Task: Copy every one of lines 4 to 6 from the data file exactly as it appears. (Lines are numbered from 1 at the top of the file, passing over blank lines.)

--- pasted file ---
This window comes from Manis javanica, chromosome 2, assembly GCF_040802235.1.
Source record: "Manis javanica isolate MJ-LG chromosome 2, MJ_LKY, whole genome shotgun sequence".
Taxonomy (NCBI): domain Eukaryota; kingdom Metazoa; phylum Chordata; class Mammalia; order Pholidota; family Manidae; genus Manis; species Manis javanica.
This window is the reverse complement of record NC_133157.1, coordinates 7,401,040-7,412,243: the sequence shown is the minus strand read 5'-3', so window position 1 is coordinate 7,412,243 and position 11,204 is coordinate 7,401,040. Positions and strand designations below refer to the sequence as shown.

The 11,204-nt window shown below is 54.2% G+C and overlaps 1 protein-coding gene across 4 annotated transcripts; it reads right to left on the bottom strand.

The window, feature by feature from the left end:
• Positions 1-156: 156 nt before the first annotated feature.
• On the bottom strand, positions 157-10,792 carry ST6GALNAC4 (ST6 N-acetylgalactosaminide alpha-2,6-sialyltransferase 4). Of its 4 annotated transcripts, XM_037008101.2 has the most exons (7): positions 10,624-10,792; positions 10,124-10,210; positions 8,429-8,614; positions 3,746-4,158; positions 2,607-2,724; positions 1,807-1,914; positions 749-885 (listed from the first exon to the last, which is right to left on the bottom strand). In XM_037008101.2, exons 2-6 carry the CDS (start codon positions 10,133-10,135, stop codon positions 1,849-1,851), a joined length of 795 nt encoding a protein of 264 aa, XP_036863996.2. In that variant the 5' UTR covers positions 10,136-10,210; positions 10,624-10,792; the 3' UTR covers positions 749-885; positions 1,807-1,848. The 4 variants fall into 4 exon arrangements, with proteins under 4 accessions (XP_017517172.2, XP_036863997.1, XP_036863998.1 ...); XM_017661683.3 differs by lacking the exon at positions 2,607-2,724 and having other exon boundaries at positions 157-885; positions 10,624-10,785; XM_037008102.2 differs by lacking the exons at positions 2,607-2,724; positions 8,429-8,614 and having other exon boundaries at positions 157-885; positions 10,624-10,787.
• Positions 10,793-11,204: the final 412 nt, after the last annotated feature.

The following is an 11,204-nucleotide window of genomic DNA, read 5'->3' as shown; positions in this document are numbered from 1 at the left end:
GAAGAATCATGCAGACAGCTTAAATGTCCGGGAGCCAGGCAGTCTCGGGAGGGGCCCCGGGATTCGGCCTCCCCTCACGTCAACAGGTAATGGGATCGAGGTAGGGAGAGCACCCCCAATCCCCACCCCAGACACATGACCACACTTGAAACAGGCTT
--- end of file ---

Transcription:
This window is the reverse complement of record NC_133157.1, coordinates 7,401,040-7,412,243: the sequence shown is the minus strand read 5'-3', so window position 1 is coordinate 7,412,243 and position 11,204 is coordinate 7,401,040. Positions and strand designations below refer to the sequence as shown.

The 11,204-nt window shown below is 54.2% G+C and overlaps 1 protein-coding gene across 4 annotated transcripts; it reads right to left on the bottom strand.

The window, feature by feature from the left end: